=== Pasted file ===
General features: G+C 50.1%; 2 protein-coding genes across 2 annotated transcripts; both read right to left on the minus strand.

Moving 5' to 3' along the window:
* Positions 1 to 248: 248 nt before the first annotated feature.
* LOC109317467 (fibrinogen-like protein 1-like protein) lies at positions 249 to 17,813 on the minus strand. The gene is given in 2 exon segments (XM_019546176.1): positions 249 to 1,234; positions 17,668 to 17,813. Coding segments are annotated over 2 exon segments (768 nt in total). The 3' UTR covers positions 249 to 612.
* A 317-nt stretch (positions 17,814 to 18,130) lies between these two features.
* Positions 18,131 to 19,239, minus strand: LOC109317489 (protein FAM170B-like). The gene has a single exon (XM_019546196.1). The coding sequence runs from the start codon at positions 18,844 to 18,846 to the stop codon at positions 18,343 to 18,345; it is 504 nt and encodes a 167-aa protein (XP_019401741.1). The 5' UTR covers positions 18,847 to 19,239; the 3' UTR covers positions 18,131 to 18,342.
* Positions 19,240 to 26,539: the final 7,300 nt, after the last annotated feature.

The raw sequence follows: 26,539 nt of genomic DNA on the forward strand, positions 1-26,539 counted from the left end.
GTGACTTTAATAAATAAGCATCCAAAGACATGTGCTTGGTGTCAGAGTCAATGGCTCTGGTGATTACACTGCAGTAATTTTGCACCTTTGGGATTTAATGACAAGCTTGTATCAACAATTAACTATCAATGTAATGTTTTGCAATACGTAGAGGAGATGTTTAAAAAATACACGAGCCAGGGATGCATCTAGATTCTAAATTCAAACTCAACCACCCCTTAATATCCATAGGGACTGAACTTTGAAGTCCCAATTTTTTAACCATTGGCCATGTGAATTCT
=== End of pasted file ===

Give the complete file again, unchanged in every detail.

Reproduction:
General features: G+C 50.1%; 2 protein-coding genes across 2 annotated transcripts; both read right to left on the minus strand.

Moving 5' to 3' along the window:
* Positions 1 to 248: 248 nt before the first annotated feature.
* LOC109317467 (fibrinogen-like protein 1-like protein) lies at positions 249 to 17,813 on the minus strand. The gene is given in 2 exon segments (XM_019546176.1): positions 249 to 1,234; positions 17,668 to 17,813. Coding segments are annotated over 2 exon segments (768 nt in total). The 3' UTR covers positions 249 to 612.
* A 317-nt stretch (positions 17,814 to 18,130) lies between these two features.
* Positions 18,131 to 19,239, minus strand: LOC109317489 (protein FAM170B-like). The gene has a single exon (XM_019546196.1). The coding sequence runs from the start codon at positions 18,844 to 18,846 to the stop codon at positions 18,343 to 18,345; it is 504 nt and encodes a 167-aa protein (XP_019401741.1). The 5' UTR covers positions 18,847 to 19,239; the 3' UTR covers positions 18,131 to 18,342.
* Positions 19,240 to 26,539: the final 7,300 nt, after the last annotated feature.

The raw sequence follows: 26,539 nt of genomic DNA on the forward strand, positions 1-26,539 counted from the left end.
GTGACTTTAATAAATAAGCATCCAAAGACATGTGCTTGGTGTCAGAGTCAATGGCTCTGGTGATTACACTGCAGTAATTTTGCACCTTTGGGATTTAATGACAAGCTTGTATCAACAATTAACTATCAATGTAATGTTTTGCAATACGTAGAGGAGATGTTTAAAAAATACACGAGCCAGGGATGCATCTAGATTCTAAATTCAAACTCAACCACCCCTTAATATCCATAGGGACTGAACTTTGAAGTCCCAATTTTTTAACCATTGGCCATGTGAATTCT